23 November 2016
In collaboration with
(as part of Transparent Platform)
The Burford Garden Centre & The Botanist Gin
In a time when we are becoming increasingly devoid of natural environments, the ‘artificial oasis’ is now more prevalent in the landscape. Increasingly we see constructed spaces as a memento of ‘the outdoors’.
Ecologically Conscious investigated the close relationship between biological and social evolution.
The artists selected sought to comprehend natural subject matter within artificial environments in order to highlight changing attitudes towards nature.
The Bioelectric Chorus: Exhibiting The Sounds of Formerly Mute Organisms
This is a bioelectric chorus composed of 6 plant organisms at close proximity to each one another. Each plant relaying and reacting to the sounds being produced from electric activity within itself. Presented in a way that mirrors that of a choir of singers. Sounds are produced through using a series of censors systematically connected to each other.
George Stuart, a recent graduate of BA Fine Art at Chelsea College of Art at the time, acted as the conductor of the plants, initiating communication between both humans and nature. The activity is read using ECG (electrocardiogram) monitors, directly measuring the bioelectric activity within the plant. This ECG is connected to an Arduino circuit board that has been processed to convert the output from the plant into a tonal note.
Free flowing communication between the plants themselves will start to be created.
Susie Browning, Sara Augieras and Amy Yuemeng Dang.
Susie and Sara, were recent graduates from The London Contemporary Dance School, Amy, a cinematographer currently undergoing her masters in Ethnographic and Documentary Films at UCL. As a collective, Transparent Platform commissioned Cultivate, a performance piece documented through a digital Sony FX3 Camera.
The work aimed to conceive our conditioned experiences and notions of nature. The work is split between both a live performance in the space by Susie and Sara and a documented film that explores the ancient trails and woodlands of the Chiltern Ridgeway.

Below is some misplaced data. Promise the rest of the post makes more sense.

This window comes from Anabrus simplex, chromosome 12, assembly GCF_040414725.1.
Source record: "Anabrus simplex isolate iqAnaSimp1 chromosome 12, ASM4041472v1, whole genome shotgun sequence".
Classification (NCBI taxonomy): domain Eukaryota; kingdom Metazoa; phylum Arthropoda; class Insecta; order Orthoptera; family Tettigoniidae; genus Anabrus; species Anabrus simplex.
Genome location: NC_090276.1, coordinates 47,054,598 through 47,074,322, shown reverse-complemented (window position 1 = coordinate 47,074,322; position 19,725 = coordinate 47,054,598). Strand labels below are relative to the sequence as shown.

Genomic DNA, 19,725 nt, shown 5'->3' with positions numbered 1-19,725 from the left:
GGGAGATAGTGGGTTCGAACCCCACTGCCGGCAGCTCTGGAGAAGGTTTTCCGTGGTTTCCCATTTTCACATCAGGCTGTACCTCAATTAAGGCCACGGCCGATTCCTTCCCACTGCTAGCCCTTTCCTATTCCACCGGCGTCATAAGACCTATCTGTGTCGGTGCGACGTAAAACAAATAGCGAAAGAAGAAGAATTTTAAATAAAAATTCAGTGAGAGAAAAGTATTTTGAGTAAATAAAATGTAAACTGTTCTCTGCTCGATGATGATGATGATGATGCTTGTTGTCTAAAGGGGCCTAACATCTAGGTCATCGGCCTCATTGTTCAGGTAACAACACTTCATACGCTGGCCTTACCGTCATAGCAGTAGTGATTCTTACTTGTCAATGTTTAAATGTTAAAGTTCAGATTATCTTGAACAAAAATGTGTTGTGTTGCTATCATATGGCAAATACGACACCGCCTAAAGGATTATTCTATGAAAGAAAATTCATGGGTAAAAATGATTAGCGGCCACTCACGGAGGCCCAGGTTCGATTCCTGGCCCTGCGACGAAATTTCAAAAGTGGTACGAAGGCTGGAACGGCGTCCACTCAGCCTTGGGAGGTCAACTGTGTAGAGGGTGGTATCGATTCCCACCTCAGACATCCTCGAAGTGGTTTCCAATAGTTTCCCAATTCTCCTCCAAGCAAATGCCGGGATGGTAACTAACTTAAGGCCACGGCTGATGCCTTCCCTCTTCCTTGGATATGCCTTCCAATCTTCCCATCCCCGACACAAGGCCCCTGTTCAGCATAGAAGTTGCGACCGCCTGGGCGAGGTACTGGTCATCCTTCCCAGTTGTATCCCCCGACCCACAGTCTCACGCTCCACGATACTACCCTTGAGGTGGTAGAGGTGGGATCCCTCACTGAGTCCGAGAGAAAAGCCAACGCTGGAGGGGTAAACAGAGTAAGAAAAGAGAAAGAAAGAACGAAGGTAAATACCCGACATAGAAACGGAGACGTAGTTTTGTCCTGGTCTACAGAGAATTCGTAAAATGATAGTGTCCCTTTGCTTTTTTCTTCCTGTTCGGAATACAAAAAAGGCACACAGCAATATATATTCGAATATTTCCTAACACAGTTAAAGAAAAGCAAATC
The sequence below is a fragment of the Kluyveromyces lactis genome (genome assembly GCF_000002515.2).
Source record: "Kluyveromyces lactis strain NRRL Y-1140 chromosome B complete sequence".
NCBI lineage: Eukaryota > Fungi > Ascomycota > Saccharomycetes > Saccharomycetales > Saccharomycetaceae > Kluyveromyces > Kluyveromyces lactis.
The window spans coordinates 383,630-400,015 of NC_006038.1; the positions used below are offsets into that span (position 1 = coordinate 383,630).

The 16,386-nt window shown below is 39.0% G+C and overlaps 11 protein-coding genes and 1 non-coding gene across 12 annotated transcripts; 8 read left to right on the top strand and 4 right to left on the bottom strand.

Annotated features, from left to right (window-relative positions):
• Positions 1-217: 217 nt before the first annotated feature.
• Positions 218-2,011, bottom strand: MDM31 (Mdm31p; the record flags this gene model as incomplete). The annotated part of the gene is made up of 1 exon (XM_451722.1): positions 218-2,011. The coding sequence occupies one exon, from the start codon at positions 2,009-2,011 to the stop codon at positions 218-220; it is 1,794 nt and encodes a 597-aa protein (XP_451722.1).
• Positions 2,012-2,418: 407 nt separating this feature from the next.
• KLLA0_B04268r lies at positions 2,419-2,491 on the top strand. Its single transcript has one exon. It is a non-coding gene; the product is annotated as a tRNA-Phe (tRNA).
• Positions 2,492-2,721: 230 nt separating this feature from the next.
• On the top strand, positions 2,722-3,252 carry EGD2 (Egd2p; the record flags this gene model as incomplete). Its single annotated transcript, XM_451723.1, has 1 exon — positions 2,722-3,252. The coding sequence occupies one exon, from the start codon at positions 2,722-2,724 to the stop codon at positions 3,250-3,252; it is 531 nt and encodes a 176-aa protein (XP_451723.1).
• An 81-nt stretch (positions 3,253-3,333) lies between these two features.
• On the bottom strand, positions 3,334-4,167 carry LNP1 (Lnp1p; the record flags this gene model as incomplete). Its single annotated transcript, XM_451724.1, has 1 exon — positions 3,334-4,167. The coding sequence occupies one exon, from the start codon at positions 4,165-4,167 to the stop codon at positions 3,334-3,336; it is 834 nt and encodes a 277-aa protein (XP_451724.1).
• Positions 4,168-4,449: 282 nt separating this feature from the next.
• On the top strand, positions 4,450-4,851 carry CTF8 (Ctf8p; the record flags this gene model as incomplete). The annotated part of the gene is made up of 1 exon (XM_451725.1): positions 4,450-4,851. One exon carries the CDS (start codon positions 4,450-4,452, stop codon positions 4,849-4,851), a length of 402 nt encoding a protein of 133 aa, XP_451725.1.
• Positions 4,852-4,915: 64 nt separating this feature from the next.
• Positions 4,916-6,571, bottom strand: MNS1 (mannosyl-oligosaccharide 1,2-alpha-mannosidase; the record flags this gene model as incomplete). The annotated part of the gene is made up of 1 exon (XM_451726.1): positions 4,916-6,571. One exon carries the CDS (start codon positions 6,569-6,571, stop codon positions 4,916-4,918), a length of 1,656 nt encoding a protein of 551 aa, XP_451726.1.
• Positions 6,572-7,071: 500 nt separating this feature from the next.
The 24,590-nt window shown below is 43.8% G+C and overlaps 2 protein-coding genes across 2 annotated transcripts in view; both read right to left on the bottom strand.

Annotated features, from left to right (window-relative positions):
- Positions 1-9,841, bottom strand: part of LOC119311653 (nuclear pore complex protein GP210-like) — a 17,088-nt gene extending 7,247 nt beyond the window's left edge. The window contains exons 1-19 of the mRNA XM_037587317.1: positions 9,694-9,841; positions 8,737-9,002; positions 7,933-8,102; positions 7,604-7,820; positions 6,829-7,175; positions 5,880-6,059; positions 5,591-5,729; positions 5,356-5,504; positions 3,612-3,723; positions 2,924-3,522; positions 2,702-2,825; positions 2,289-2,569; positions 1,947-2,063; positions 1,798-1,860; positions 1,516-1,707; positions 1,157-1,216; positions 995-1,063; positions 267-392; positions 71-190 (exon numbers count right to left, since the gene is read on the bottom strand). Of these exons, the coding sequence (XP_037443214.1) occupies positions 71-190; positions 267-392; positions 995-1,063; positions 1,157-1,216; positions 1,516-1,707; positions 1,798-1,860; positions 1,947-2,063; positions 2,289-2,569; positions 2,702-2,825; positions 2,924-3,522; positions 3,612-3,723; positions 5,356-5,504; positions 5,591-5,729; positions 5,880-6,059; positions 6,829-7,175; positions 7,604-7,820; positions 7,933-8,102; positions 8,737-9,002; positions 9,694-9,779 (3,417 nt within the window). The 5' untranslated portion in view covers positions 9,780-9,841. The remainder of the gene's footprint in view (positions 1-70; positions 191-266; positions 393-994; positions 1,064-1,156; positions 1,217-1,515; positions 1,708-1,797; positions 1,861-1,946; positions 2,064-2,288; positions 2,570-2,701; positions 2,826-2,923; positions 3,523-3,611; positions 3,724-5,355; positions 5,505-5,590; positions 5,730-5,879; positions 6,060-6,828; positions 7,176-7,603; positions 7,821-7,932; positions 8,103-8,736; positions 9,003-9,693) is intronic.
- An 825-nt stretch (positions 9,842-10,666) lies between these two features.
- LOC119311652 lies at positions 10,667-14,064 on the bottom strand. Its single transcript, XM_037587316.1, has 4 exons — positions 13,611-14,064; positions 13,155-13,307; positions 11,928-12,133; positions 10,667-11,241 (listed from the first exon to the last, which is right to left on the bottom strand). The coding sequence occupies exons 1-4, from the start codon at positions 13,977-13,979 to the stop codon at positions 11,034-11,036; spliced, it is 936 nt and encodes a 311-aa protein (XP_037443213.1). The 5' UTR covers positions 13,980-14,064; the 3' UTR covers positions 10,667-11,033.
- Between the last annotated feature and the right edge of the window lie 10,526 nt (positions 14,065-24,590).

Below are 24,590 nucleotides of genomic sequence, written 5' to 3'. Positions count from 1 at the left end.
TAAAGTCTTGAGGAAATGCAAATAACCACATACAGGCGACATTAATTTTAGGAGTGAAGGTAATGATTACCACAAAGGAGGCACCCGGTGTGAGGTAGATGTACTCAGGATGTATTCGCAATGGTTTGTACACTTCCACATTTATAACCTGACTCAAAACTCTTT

Throughout the film Susie and Sara reflect on the compositional structures of the chalk landscape, cultivating movement through the form of dance, harking back to primitive nature of human condition. Questioning whether we will ever be able to be truly at one with nature.
Props and Model for a Landscape
Jake was student studying MA Print at The Royal College of Art. Props and Model for a Landscape looked to understand nature within artificial theatrical settings. Jake was influenced by his time living in Brighton, with its array of ‘false’, garish colours juxtaposed with the beauty of nature within the city.
Jake has created a two-part large-scale installation, optimizing his breadth of ideas through his use of mixed media, his materials varying from plastic prefabricated PVA board to fine lithographs of the natural landscape.
Medicinal Plants: Series 1
Shayna was a student studying BA Fine Art at The Slade School of Fine Art. Medicinal Plants: Series 1 was a set of 5 hyper realist plants, made from icing sugar, standing alongside information about their medicinal properties associated with memory. They preserve and conjure a false sense of reality whilst highlighting lifelessness. At first look the life forms appear exuberant, however when looked at closer, due to there artifice material they appear lifeless.
John was a recent BA Fine Art Graduate of Chelsea Collage of Art. His series Trapped derived from a human’s lack of knowledge and skill in survival, seeing that once natural survival skills where innate to mans existence, it is now typically disinteresting to man.
Trapped displayed a range of different hunting methods that have historically been used as a form a survival. Traps previous function had been utilitarian, however John has shifted this into an exhibition environment, shifting the work function into the artificial.
Perhaps Independently, also by George Stuart, looked to explore natural ecologies through the digital landscapes. Using game programming software Unity George crafted his own day/night cycle with the weather interacting with artificially replicated grass stretching across a seemingly endless field.
The virtual landscape aimed to portray a sense of connection with the earth through completely fabricated digital means. As time passes within the constructed reality George made it so the viewer believe that is a portal to a digitally rendered world where our animalistic relationship with nature is brought forward.
This exhibition was inspired by Farmopolis, a floating garden and cultural space constructed on a disused coal jetty on the Greenwich Peninsula.
Known as the ‘Floating Garden’, the constructed oasis was used to re-home plants from surplus locations, reflecting the artificial nature in which ‘the outdoors’ is constructed within urban environments today.